Don’t be “that friend”

I grew up going to a pretty small private school and my principal made some “interesting” curriculum choices. One such choice was using a textbook for our Health class titled “Health, Safety & Manners.”

Health? Of course. Safety? Understandable. But to teach manners? Fourth-grade Allyssa thought it was absolutely silly because, “Everybody already knows this stuff, Mom!”


Naivety sure is cute.The older I get *ahem, still AM getting* the more I am realizing many things that are seemingly simple to some are foreign concepts to others- proper etiquette is no different!

Our goal with our business is to give you the tools to create a memorable gathering- from weddings to birthday parties, we want every event to be special! But nothing spoils an event quicker than someone who, knowingly or not, doesn’t follow basic event etiquette! Here are some tips to ensure you’re not “that friend.”

  1. RSVP- On time, EVERY time
  2. Offer to Bring Something
  3. Thank-You Cards
  4. Stay OFF the cell phone!

RSVP- On time, EVERY Time: We will address wedding etiquette in a separate post, but this applies to all gatherings! We all respect the need to double check your calendar or make sure you can get a babysitter before committing to being somewhere… But seriously folks, RSVP. Nothing stresses out a Type A hostess than finding out she’s having four extra people for dinner last minute.

Offer to Bring Something: Each and every time I was invited to a friends house for dinner, my mom encouraged (i.e. Required) me to ask what I should bring. The majority of the time the answer is nothing. But asking does two things. First, it shows your host that you realize that hosting takes work- not a TON of work, but there are no dinner elves who prepare food for us while we sleep. And second, it opens up the door for you to become a part of the event. The more you participate and share in the experience, the more that event may mean to you.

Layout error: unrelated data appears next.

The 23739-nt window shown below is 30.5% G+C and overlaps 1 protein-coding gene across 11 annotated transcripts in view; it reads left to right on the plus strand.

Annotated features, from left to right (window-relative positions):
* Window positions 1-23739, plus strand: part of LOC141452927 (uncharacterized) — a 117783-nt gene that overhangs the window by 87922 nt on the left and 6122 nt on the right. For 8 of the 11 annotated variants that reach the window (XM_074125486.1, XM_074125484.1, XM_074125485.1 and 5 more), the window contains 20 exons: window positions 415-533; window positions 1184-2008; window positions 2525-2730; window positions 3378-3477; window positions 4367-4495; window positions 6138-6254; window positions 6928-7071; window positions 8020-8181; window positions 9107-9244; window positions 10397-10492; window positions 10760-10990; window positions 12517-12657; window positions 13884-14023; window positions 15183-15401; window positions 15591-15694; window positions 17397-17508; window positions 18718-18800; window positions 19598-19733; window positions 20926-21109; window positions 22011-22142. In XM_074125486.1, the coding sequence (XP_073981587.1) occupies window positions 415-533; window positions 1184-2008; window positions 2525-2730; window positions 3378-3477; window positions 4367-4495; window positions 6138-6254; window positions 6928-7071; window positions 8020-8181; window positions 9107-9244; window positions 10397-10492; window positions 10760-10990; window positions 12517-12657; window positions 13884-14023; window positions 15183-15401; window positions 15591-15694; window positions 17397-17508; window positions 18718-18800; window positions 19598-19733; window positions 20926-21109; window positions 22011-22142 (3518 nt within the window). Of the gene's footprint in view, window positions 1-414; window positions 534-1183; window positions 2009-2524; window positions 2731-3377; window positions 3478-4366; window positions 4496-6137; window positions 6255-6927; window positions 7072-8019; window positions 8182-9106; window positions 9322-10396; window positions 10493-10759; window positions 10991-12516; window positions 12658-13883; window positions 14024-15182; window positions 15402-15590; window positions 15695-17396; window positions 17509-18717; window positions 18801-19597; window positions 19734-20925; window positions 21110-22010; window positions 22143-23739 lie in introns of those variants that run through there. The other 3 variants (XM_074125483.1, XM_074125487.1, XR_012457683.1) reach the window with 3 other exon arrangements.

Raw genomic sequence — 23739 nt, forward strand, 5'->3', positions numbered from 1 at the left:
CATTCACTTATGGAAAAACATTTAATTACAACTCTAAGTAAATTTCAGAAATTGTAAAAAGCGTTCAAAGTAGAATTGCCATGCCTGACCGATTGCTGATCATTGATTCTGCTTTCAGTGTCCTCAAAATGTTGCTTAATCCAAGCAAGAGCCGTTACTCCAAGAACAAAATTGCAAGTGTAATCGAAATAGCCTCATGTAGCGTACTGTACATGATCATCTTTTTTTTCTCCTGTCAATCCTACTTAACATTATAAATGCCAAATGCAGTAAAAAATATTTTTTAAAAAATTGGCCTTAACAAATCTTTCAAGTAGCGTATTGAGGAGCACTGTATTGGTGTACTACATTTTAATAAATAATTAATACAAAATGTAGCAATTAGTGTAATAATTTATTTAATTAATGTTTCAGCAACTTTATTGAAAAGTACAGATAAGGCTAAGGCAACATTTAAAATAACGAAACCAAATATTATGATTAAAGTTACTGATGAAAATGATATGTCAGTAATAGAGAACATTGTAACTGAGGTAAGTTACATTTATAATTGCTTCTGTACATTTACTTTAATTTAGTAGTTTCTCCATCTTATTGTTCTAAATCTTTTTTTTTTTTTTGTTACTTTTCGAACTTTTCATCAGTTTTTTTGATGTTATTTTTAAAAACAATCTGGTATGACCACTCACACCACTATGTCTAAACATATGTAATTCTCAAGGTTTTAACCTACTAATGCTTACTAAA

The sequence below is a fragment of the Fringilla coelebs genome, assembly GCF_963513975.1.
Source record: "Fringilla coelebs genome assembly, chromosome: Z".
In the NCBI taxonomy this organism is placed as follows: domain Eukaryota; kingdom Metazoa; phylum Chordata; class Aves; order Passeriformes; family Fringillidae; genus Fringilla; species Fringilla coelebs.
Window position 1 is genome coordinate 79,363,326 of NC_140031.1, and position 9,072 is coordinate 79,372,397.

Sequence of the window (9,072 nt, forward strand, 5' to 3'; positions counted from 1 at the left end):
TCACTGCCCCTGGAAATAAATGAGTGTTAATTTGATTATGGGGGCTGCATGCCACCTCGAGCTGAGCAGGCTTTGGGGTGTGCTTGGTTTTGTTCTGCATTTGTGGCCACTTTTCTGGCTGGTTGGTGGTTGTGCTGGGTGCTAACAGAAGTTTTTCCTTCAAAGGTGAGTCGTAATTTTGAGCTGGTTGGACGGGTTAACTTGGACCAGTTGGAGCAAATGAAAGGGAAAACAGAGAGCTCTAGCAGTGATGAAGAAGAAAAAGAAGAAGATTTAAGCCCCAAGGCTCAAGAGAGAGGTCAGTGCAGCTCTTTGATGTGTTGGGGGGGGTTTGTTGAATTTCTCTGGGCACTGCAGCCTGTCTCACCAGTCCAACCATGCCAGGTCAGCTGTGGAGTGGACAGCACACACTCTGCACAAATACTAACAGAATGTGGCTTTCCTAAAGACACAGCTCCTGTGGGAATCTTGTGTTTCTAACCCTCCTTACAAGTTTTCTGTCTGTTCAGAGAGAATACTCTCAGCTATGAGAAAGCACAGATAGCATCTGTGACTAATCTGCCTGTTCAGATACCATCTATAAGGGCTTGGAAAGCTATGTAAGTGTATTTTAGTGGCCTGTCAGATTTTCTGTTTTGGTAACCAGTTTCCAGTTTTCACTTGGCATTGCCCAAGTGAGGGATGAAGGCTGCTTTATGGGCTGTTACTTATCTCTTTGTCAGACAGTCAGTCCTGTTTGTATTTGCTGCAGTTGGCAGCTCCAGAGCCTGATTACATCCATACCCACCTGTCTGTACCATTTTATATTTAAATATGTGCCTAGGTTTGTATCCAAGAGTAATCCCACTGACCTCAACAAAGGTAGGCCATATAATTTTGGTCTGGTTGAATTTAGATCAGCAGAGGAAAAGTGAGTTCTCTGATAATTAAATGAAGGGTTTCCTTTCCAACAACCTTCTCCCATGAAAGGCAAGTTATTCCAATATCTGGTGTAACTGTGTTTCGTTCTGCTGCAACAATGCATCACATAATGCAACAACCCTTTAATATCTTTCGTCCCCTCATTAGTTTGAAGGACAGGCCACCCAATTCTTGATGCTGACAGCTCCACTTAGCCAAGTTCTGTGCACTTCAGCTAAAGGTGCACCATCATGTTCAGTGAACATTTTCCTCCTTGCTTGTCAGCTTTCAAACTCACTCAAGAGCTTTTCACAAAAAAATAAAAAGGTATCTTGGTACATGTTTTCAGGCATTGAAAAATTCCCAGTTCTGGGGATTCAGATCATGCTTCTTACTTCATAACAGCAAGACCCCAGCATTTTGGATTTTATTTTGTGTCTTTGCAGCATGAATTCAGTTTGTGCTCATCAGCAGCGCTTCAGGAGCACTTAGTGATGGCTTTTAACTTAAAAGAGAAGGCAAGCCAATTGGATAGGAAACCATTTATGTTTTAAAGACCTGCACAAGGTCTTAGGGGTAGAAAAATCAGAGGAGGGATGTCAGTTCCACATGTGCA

Thank- you Cards: Write them. Send them. Seriously. I’m sure you said thank-you in person when receiving the gift but taking two minutes to show an extra sign of gratitude goes a long way! There technically is a proper format for thank-you cards to follow, but any card is better than no card.

Cell-Phones: Admittedly I think I struggle the most with this one! But nothing is more frustrating than when you want to have some quality time with friends or family and their face is buried in their phone. I like to think that I can multi-task but really it means that NO one gets 100% of my attention. As a new mom, it’s a big deal for me to get out of yoga pants and put lip gloss on – especially on the same day!! If I’m hanging out with you it’s because I truly want to spend time with YOU, not just 50% of you. Take a few minutes to silence it- maybe keep it in your purse the whole night! Don’t worry, Facebook will still be there when you get back- your time with your friends and family may not.


4 thoughts on “Don’t be “that friend”

  1. oludamiloladeji says:

    Reblogged this on oludamiloladeji and commented:
    As a Nigerian, living in Lagos; the busiest hub of the country, I and a lot of my friends is guilty of not checking with the host to accept or come to their party with a company. It will be nice to enjoy partying this year with a courtesy of RSVP to attend our invitations.

    RSVP is simple a french courtesy word to let your host/ ess know you acknowledge the invitation and you either decline or accept.


    It will help the host plan accurately for the Menu, space, security…Most cases is menu is in adequate or too much or overwhelmed caterer, guest and disorganised party (wedding are major example) because you could only make a guess of those attending


    • oludamiloladeji says:

      This is really want I needed to ve written a long time ago over my worries of how a well thought of plans of party go bad. Thank you for writing on it. I have re blog to reach my friends. Thank you.


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